Homeostatic Imbalances Essay

717 WordsAug 19, 20133 Pages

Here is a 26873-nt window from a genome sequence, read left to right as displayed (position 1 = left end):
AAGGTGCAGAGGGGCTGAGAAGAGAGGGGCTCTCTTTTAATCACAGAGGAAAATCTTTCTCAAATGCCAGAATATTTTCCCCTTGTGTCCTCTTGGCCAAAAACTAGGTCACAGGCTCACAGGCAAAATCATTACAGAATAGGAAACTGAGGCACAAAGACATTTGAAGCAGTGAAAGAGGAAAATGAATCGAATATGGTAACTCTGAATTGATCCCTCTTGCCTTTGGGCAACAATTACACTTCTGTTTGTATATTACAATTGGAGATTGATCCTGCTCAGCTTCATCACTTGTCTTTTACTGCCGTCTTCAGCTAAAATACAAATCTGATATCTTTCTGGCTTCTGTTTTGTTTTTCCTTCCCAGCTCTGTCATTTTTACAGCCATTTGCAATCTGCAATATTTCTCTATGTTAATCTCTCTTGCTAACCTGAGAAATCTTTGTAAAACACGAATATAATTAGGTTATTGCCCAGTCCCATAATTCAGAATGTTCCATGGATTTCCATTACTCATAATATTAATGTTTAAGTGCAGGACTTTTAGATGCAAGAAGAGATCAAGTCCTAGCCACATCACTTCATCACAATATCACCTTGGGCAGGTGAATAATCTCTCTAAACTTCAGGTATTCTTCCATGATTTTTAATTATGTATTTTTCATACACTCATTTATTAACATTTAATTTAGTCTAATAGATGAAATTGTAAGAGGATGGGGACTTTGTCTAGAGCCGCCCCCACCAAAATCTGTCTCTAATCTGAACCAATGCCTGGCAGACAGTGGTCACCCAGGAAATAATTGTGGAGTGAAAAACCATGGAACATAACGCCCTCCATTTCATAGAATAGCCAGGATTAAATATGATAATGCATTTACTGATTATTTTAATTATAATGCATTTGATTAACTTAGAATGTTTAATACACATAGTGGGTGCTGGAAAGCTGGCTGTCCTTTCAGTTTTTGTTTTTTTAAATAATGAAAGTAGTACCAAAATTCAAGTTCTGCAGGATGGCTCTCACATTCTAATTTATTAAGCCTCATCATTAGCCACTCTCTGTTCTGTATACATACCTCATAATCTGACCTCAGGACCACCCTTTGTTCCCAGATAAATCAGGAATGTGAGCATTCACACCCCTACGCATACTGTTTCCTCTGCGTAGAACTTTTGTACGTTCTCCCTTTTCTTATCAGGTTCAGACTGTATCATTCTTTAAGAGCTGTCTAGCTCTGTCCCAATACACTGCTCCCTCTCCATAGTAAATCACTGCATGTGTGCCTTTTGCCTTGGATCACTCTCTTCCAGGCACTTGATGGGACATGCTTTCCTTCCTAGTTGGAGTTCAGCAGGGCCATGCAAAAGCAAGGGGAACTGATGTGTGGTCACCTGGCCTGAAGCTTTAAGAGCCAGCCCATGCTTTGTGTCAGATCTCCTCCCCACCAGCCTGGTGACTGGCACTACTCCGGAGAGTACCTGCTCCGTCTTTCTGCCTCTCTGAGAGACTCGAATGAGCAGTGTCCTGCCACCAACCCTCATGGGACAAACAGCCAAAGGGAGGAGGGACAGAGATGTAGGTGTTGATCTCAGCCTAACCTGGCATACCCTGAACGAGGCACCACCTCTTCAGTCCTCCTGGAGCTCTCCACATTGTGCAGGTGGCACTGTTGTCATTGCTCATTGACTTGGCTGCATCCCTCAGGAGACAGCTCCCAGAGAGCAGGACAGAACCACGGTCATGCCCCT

Unit 1. Assignment 1. Homeostatic Imbalances GE258 Samantha Seifert Date Due: 7/9/13 Homeostatic Imbalances Hypertension is also defined as high blood pressure. Blood pressure is the measurement of force against the walls of your arteries as the heart pumps blood through the body. A normal blood pressure is lower than 120/80 mmHg most of the time and when you have high blood pressure the measurements are at least 140/90 or higher the majority of the time. The cardiovascular system is affected by hypertension. The heart acts as a pump and forces blood into the arteries while the arteries are resisting the blood flow. (Medline Plus, 2013). The body has a special mechanism called homeostasis that’s responsible for maintaining internal stable conditions inside the body. When conditions change, the body tries to regulate its internal environment by using feedback systems. When dealing with hypertension the body uses a negative feedback system that regulates your blood pressure. A negative feedback system reverses a change in a situation that’s controlled. As shown in the book, a stimulus disrupts homeostasis by increasing the blood pressure. Then, the baroreceptors in certain blood vessels send nerve impulses to the brain (control center) and it interprets input and sends nerve impulses (output) to the organs that are affected (the heart and blood vessels), which decreases the heart rate and blood pressure. This process will eventually bring your blood pressure back to normal (Jenkins, Kemnitz, & Tortora, 2010). Negative feedback systems can’t maintain homeostasis. The body is always changing and therefore the body can’t stay at the same set point because the body is trying to constantly adapt to what’s going on in and outside of the body. Some causes of homeostatic imbalances with hypertension include low activity levels, weight, increased levels of salt

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